The Sunni-dominated Iraqi National Guard, promoted by the US to fight IS forces, may not in fact get off the ground, writes Salah Nasrawi
When Iraq’s speaker of parliament Salim Al-Joubouri invited Sunni dignitaries for discussions on proposed US plans to forge a local National Guard to fight the Islamic State (IS) terrorist group last week, the meeting soon descended into chaos after a spat broke out between rival politicians over who should be included in the new force.
Many Sunni tribal leaders stormed out of the meeting which was held at Al-Joubouri’s residence in Baghdad’s fortified Green Zone in protest over the presence of several delegates whom the clan leaders accused of either being supportive or of having ties with the terrorist group.
“We walked out when we saw IS faces were sitting in the front seats. That was a provocation,” Wissam Al-Hardan, a leader of a pro-government Sunni group known as the Sahwas, or Awakening, and a tribal chieftain in the rebellious Anbar province, told reporters.
The row underscores the sharp divisions among Sunni tribes and political groups over the US project to integrate mainly Iraqi Sunni tribal militias into a local force to counter the growing IS threat.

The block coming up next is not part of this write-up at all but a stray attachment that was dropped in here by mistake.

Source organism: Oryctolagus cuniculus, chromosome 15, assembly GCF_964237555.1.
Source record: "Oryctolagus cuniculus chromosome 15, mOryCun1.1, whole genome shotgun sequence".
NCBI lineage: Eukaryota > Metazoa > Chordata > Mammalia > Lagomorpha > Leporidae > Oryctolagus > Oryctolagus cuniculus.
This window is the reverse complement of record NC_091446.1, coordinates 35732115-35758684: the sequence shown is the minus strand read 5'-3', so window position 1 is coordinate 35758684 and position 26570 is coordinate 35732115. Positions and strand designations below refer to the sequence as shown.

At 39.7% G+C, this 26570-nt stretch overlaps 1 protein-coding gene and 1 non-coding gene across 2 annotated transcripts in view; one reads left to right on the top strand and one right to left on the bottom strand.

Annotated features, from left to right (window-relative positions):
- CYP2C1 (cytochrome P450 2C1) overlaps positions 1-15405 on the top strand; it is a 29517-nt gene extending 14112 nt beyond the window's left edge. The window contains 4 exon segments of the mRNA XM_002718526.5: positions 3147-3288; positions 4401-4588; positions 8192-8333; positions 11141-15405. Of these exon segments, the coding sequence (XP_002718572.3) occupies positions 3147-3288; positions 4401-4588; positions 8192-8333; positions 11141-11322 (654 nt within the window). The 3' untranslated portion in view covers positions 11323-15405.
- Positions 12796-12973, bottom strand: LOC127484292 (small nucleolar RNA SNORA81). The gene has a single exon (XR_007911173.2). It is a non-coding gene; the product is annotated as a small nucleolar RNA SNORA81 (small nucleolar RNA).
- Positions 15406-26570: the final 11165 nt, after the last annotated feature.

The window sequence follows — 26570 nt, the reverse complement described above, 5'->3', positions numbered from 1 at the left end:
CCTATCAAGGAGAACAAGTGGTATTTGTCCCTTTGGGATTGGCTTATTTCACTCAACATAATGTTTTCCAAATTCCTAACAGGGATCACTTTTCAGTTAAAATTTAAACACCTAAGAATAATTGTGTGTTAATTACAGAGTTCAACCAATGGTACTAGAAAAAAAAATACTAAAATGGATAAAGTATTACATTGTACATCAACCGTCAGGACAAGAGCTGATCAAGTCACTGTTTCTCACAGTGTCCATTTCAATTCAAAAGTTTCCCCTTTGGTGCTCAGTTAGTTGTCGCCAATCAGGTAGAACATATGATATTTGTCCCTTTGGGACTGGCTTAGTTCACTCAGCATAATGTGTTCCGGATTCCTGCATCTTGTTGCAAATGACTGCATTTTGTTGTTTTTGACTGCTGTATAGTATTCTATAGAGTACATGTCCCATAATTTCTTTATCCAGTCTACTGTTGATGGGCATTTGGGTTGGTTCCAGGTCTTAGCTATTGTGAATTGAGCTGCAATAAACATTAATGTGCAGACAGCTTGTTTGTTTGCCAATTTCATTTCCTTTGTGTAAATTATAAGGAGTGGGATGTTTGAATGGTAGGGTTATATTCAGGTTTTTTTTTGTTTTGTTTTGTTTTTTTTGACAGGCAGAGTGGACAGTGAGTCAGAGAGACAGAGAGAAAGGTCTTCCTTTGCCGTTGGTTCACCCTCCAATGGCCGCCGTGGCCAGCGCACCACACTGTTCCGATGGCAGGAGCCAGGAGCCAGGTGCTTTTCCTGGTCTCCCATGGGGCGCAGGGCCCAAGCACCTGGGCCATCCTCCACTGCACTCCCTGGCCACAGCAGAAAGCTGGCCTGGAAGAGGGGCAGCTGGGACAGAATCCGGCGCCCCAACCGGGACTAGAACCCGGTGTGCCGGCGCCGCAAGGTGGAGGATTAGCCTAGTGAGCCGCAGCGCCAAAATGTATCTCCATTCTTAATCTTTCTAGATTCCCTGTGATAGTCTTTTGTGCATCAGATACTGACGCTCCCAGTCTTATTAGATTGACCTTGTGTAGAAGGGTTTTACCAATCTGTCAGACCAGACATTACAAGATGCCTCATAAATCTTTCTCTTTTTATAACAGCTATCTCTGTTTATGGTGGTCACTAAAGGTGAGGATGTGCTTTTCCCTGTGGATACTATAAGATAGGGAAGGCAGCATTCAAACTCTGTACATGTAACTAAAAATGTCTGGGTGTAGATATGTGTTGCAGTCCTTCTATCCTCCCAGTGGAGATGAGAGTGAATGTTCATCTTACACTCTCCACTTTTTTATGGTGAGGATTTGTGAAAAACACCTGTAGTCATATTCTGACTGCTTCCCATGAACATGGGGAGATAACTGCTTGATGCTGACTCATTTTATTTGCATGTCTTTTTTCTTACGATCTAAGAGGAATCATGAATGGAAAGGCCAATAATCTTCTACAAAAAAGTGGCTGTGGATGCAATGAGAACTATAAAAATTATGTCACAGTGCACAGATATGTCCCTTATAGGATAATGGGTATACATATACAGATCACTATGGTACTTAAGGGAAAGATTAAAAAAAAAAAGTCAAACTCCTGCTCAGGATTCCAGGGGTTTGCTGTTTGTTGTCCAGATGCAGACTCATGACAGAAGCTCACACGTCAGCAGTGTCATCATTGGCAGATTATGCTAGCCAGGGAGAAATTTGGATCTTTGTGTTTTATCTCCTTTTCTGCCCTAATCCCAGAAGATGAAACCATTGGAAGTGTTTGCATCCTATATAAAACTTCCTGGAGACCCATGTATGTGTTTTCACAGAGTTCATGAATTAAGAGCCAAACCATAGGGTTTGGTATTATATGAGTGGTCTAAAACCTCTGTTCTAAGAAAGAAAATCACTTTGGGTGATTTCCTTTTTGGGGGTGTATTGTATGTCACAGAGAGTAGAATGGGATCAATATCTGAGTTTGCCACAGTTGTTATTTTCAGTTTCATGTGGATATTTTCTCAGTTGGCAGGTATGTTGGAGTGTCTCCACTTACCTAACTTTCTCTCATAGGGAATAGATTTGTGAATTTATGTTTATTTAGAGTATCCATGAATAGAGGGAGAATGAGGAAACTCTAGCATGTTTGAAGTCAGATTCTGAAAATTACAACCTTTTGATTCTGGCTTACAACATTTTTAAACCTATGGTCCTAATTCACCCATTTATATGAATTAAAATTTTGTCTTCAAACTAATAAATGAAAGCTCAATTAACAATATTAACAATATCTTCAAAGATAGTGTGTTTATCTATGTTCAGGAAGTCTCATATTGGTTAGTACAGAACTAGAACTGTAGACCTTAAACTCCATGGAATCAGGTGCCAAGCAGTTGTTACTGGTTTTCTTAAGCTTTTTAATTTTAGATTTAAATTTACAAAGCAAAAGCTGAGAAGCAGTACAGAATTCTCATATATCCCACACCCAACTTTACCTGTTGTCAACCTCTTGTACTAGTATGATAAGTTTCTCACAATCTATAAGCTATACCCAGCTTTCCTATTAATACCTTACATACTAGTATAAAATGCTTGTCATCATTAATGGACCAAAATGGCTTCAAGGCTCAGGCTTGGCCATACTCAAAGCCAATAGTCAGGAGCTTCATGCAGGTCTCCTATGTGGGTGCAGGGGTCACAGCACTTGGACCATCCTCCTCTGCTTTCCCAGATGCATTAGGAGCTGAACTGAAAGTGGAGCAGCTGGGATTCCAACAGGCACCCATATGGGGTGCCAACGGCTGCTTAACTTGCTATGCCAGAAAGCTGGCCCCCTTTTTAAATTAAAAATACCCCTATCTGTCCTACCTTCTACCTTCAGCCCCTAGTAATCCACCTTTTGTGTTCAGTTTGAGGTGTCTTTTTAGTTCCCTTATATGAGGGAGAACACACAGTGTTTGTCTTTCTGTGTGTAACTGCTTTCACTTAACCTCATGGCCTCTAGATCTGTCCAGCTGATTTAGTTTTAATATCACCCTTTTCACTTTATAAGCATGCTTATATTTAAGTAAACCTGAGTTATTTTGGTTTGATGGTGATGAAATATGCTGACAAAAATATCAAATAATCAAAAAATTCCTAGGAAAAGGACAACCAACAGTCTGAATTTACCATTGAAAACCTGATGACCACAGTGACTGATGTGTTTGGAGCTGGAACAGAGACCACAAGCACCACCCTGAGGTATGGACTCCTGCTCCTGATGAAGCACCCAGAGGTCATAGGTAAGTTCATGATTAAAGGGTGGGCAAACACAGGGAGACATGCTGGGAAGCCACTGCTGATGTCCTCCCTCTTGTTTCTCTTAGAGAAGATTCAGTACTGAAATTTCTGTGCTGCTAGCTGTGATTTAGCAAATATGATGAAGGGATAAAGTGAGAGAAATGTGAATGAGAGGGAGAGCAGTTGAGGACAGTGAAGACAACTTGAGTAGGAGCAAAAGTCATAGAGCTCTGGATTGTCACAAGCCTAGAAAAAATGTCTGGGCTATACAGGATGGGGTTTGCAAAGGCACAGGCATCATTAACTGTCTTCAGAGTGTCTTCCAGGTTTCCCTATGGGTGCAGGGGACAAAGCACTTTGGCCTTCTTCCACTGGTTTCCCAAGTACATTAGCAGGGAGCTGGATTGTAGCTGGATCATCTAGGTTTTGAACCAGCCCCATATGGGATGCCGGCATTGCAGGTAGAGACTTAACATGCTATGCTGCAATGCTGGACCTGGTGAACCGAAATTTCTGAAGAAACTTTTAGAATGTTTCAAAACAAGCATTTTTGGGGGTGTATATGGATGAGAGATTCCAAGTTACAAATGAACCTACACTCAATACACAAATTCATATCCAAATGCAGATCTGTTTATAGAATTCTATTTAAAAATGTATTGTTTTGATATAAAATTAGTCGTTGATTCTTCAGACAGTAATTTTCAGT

It also highlights the contradictory approaches of the United States in dealing with the IS crisis as the terror group makes further advances threatening Anbar’s provincial capital of Ramadi, the Iraqi Sunnis’ second-largest city, and edging closer to Baghdad.
Contrary to their enthusiasm to support and arm the Sunni armed groups fighting President Bashar Al-Assad in Syria, the US’s Arab allies and Iraq’s neighbours have been reluctant to show similar support to the National Guard project in Iraq.
The Obama administration has floated the idea as one of various steps to push the Iraqis to unite to better confront the threat of the extremist group. In his rhetoric to sell his new Iraq strategy, US President Barack Obama has declared that the National Guard units would help Iraq’s Sunni communities to “secure their own freedom”.
The efforts come as US-led coalition warplanes have intensified bombing raids intended to push back the terrorist group, which is intent on seizing more land in Iraq after its major onslaught in June when it seized several key Sunni cities.
Washington, which has rejected the idea of sending combat troops to Iraq to fight IS, hopes that the National Guard will be a way of involving Iraqi Sunnis to provide troops to fight the IS extremists and to secure land and ensure security and stability later on.
Iraq’s new Shia Prime Minister Haidar Al-Abadi, who has vehemently opposed plans to send foreign troops to Iraq, has reluctantly accepted the idea of the National Guard, but remains at loggerheads with the Obama administration over the details of its composition and its tasks and affiliation.
A law has yet to be drafted on the formation of the new force. But Al-Abadi’s government has so far been reluctant to table a bill for debate in the Iraqi parliament, or to allocate a budget and work out logistics, apparently because of sharp disagreements inside the coalition government.